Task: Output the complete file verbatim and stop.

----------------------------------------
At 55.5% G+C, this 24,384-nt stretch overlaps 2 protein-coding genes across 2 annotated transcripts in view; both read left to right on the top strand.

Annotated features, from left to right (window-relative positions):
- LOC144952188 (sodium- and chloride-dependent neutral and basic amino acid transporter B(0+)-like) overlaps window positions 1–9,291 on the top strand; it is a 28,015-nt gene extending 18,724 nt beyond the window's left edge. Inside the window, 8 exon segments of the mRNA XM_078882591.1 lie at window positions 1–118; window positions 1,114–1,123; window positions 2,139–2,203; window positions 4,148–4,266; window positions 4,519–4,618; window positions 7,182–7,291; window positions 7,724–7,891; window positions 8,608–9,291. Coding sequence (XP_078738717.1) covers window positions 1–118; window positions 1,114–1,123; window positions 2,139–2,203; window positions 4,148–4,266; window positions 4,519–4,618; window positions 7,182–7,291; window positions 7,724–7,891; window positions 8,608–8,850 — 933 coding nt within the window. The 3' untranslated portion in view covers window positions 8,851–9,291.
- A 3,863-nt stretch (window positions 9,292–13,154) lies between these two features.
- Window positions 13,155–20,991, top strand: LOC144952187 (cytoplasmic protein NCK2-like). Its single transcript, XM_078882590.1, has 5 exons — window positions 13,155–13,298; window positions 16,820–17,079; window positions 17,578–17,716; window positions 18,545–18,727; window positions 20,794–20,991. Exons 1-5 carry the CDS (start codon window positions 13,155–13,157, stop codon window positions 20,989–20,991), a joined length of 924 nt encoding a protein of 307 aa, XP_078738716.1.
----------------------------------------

At 55.5% G+C, this 24,384-nt stretch overlaps 2 protein-coding genes across 2 annotated transcripts in view; both read left to right on the top strand.

Annotated features, from left to right (window-relative positions):
- LOC144952188 (sodium- and chloride-dependent neutral and basic amino acid transporter B(0+)-like) overlaps window positions 1–9,291 on the top strand; it is a 28,015-nt gene extending 18,724 nt beyond the window's left edge. Inside the window, 8 exon segments of the mRNA XM_078882591.1 lie at window positions 1–118; window positions 1,114–1,123; window positions 2,139–2,203; window positions 4,148–4,266; window positions 4,519–4,618; window positions 7,182–7,291; window positions 7,724–7,891; window positions 8,608–9,291. Coding sequence (XP_078738717.1) covers window positions 1–118; window positions 1,114–1,123; window positions 2,139–2,203; window positions 4,148–4,266; window positions 4,519–4,618; window positions 7,182–7,291; window positions 7,724–7,891; window positions 8,608–8,850 — 933 coding nt within the window. The 3' untranslated portion in view covers window positions 8,851–9,291.
- A 3,863-nt stretch (window positions 9,292–13,154) lies between these two features.
- Window positions 13,155–20,991, top strand: LOC144952187 (cytoplasmic protein NCK2-like). Its single transcript, XM_078882590.1, has 5 exons — window positions 13,155–13,298; window positions 16,820–17,079; window positions 17,578–17,716; window positions 18,545–18,727; window positions 20,794–20,991. Exons 1-5 carry the CDS (start codon window positions 13,155–13,157, stop codon window positions 20,989–20,991), a joined length of 924 nt encoding a protein of 307 aa, XP_078738716.1.